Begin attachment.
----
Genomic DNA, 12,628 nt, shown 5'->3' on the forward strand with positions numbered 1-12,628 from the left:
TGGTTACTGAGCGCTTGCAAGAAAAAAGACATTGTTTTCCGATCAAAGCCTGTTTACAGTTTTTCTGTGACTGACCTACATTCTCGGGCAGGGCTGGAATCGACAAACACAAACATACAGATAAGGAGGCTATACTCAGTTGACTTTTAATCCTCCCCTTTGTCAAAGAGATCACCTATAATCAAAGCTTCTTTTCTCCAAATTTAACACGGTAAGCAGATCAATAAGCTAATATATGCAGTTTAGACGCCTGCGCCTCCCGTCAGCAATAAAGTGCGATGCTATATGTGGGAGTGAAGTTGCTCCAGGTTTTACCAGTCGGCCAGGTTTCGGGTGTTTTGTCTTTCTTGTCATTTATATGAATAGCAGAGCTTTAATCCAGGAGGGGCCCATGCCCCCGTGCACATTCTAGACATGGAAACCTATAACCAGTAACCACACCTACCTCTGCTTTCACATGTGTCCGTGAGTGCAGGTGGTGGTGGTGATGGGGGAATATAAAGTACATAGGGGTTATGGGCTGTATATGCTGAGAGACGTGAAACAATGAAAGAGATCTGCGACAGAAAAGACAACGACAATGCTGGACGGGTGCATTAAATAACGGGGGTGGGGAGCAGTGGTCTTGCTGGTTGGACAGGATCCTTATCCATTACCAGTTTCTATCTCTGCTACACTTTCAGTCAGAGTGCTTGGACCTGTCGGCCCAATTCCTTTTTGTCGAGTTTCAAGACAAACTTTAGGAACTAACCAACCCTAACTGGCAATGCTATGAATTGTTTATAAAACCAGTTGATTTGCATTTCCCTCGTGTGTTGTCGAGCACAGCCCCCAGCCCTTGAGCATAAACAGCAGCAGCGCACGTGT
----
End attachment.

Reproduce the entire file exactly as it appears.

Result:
Genomic DNA, 12,628 nt, shown 5'->3' on the forward strand with positions numbered 1-12,628 from the left:
TGGTTACTGAGCGCTTGCAAGAAAAAAGACATTGTTTTCCGATCAAAGCCTGTTTACAGTTTTTCTGTGACTGACCTACATTCTCGGGCAGGGCTGGAATCGACAAACACAAACATACAGATAAGGAGGCTATACTCAGTTGACTTTTAATCCTCCCCTTTGTCAAAGAGATCACCTATAATCAAAGCTTCTTTTCTCCAAATTTAACACGGTAAGCAGATCAATAAGCTAATATATGCAGTTTAGACGCCTGCGCCTCCCGTCAGCAATAAAGTGCGATGCTATATGTGGGAGTGAAGTTGCTCCAGGTTTTACCAGTCGGCCAGGTTTCGGGTGTTTTGTCTTTCTTGTCATTTATATGAATAGCAGAGCTTTAATCCAGGAGGGGCCCATGCCCCCGTGCACATTCTAGACATGGAAACCTATAACCAGTAACCACACCTACCTCTGCTTTCACATGTGTCCGTGAGTGCAGGTGGTGGTGGTGATGGGGGAATATAAAGTACATAGGGGTTATGGGCTGTATATGCTGAGAGACGTGAAACAATGAAAGAGATCTGCGACAGAAAAGACAACGACAATGCTGGACGGGTGCATTAAATAACGGGGGTGGGGAGCAGTGGTCTTGCTGGTTGGACAGGATCCTTATCCATTACCAGTTTCTATCTCTGCTACACTTTCAGTCAGAGTGCTTGGACCTGTCGGCCCAATTCCTTTTTGTCGAGTTTCAAGACAAACTTTAGGAACTAACCAACCCTAACTGGCAATGCTATGAATTGTTTATAAAACCAGTTGATTTGCATTTCCCTCGTGTGTTGTCGAGCACAGCCCCCAGCCCTTGAGCATAAACAGCAGCAGCGCACGTGT